NEW ORLEANSPreoperative lymphoscintigraphy can be used to
identify women with primary breast cancer who have multidirectional
lymphatic drainage. This appears to occur in about 10% of breast
cancer patients, who can then have these areas dissected or included
in radiation ports.
Findings from a large prospective study, funded by the US Department
of Defense, were presented at the Society of Surgical Oncology (SSO)
Elizabeth Dupont, MD, of H. Lee Moffitt Cancer Center, Tampa, said
that the study included more than 500 breast cancer patients from 41 institutions.
She said that the study was initiated to define the role of
preoperative lymphatic mapping combined with intraoperative imaging
in identifying extra-axillary drainage.
We sought to identify a subgroup of patients who showed no
lymph drainage to the axillae and, therefore, might not require an
axillary staging procedure, but we were not reliably able to do
so, Dr. Dupont said.
Lymphoscintigraphy has been an important diagnostic tool in melanoma,
but has not been used routinely in breast cancer, since most
surgeons have been concerned only with mapping to the axillae,
she pointed out.
The researchers felt that preoperative lymphoscintigraphy might
identify a subset of women with extra-axillary drainage, serve as an
adjunct to sentinel lymph node (SLN) biopsy, and provide information
about numbers and location of nodes to be harvested.
Preoperative lymphoscintigraphy images were produced using filtered
technetium-99 sulfur colloid, and lymphatic drainage to the axillary
and internal mammary nodes was noted. Intraoperatively, a hand-held
gamma probe was used to identify the sentinel lymph nodes. Most
patients then underwent axillary node dissection at levels 1 and 2.
Drainage to an axillary sentinel lymph node was found in 336 patients
(65%). No axillary nodes were shown preoperatively in 181 patients
(35%), who were then taken to the operating room for intraoperative mapping.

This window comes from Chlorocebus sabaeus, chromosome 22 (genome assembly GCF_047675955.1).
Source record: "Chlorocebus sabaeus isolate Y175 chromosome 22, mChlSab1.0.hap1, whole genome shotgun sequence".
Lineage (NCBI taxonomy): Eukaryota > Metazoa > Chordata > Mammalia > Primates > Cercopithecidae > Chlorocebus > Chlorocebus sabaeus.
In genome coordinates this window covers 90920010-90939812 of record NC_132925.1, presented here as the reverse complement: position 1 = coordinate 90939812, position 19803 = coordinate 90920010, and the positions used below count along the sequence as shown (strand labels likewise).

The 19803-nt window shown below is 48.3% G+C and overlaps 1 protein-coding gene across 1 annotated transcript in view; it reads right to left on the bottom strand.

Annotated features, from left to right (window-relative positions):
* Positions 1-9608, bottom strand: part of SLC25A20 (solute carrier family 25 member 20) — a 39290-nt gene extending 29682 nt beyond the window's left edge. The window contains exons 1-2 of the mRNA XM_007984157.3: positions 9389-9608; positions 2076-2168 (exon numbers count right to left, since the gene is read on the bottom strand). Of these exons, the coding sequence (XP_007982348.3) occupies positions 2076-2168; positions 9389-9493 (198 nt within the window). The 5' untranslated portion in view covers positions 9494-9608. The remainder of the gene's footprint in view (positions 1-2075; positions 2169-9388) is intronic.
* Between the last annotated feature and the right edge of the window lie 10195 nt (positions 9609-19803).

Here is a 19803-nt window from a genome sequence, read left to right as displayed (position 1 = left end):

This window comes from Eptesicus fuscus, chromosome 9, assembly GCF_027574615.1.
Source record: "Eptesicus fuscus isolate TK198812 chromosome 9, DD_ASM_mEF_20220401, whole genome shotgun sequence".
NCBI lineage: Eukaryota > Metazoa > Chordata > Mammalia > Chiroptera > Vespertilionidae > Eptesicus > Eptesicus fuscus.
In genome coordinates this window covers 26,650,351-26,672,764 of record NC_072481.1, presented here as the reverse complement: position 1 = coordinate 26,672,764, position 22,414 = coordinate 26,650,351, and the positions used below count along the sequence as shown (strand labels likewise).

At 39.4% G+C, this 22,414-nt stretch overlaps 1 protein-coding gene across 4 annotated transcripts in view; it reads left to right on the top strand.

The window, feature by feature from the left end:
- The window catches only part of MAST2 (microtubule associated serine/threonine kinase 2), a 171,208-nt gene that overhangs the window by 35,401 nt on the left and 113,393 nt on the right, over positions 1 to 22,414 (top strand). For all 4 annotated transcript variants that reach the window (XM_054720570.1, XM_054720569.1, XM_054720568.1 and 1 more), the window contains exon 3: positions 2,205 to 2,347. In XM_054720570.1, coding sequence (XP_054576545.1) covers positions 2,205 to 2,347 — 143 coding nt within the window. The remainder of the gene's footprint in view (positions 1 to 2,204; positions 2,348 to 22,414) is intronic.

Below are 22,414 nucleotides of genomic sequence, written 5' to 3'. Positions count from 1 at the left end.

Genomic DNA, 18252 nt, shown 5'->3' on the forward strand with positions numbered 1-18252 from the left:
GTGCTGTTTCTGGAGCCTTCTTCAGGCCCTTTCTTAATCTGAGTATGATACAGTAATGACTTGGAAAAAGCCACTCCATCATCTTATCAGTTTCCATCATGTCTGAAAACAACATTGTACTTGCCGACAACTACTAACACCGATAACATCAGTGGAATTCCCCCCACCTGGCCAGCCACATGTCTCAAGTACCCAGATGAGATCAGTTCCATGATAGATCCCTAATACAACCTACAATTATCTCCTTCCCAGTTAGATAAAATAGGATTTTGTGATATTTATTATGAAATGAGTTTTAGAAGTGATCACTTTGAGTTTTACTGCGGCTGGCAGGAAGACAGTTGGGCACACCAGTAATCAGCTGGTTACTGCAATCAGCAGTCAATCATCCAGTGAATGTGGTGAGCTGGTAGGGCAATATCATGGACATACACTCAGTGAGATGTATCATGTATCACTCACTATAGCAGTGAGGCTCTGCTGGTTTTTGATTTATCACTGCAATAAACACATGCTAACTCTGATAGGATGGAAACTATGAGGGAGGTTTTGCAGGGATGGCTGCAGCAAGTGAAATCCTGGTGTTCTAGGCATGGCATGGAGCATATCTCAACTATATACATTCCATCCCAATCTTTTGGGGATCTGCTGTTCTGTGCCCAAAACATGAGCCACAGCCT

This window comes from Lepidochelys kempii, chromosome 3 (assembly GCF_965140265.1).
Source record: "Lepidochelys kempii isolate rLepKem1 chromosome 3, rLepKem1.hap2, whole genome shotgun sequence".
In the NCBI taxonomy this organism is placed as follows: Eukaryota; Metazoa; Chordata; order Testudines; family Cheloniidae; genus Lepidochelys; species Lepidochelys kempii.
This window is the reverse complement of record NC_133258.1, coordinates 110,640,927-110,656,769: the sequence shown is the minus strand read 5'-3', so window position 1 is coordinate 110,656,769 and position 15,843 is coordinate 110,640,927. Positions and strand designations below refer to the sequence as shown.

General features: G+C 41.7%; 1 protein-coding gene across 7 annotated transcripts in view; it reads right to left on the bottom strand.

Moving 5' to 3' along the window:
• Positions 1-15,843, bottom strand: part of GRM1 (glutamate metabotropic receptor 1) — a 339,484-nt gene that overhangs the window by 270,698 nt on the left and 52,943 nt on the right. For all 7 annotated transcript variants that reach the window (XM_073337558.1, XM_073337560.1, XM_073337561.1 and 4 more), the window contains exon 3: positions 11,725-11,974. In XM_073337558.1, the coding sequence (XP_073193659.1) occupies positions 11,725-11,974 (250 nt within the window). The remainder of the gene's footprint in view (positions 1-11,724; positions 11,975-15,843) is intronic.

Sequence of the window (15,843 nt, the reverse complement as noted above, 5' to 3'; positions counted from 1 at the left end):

At this point, 52 patients (10% of all patients imaged
preoperatively) demonstrated an extra-axillary node, such as an
internal mammary node; 45 of these patients showed bidirectional
drainage to the axillae and internal mammary sites, and 7 drained
only to the internal mammary, Dr. Dupont reported.
Although lymphoscintigraphy was unable to identify a sentinel lymph
node in 181 patients, 153 (85%) of these patients had an axillary
sentinel lymph node identified with intraoperative mapping using the
sensitive hand-held gamma probe and vital blue dye.
were 28 patients who failed to map either preoperatively or
intraoperatively, Dr. Dupont said. Thirteen of these patients (47%)
were found to have metastatic disease in the axillae upon complete
axillary node dissection.
Nearly half of these patients had more than one positive node. Some
had extensive positive nodes, such as extranodal extension or, in one
case, positivity in all 25 nodes dissected.
Four of the 13 had palpable tumors, and 6 patients had undergone
previous excisional biopsy. In each of these 13 cases, there had been
no massage with injection of the imaging agent, which might have
improved mapping success, Dr. Dupont said. (See Table 1 for factors
that may decrease success and Table 2 for factors that may improve success.)
In the majority of image-negative patients, sentinel lymph
nodes were still identified intraoperatively. Patients who had
negative imaging and no dye or radiocolloid in the axillae still need
level 1 or 2 node dissection, as 47% will have metastatic
disease, she said.
Dr. Dupont concluded, We showed through lymphoscintigraphy that
drainage is variable and
there may be multiple routes, which is important in decision-making
Treatment varied for the subset of patients with multidirectional
drainage. Some of our institutions chose to observe nodes;
others included them in radiation ports of breast-conserved patients;
others removed them, she said. How to best handle this
subset needs to be addressed in national trials.
David Craig, MD, of the University of Vermont, commented, This
is a large trial, and we have to pay attention to it. Gamma camera
imaging identifies extra-axillary nodes, but if you rely solely on
the gamma camera, you are going to miss SLNs. However, SLNs not seen
by the gamma camera are generally detected by hand-held probes. Our
challenge is to apply all of our tools to these new problems.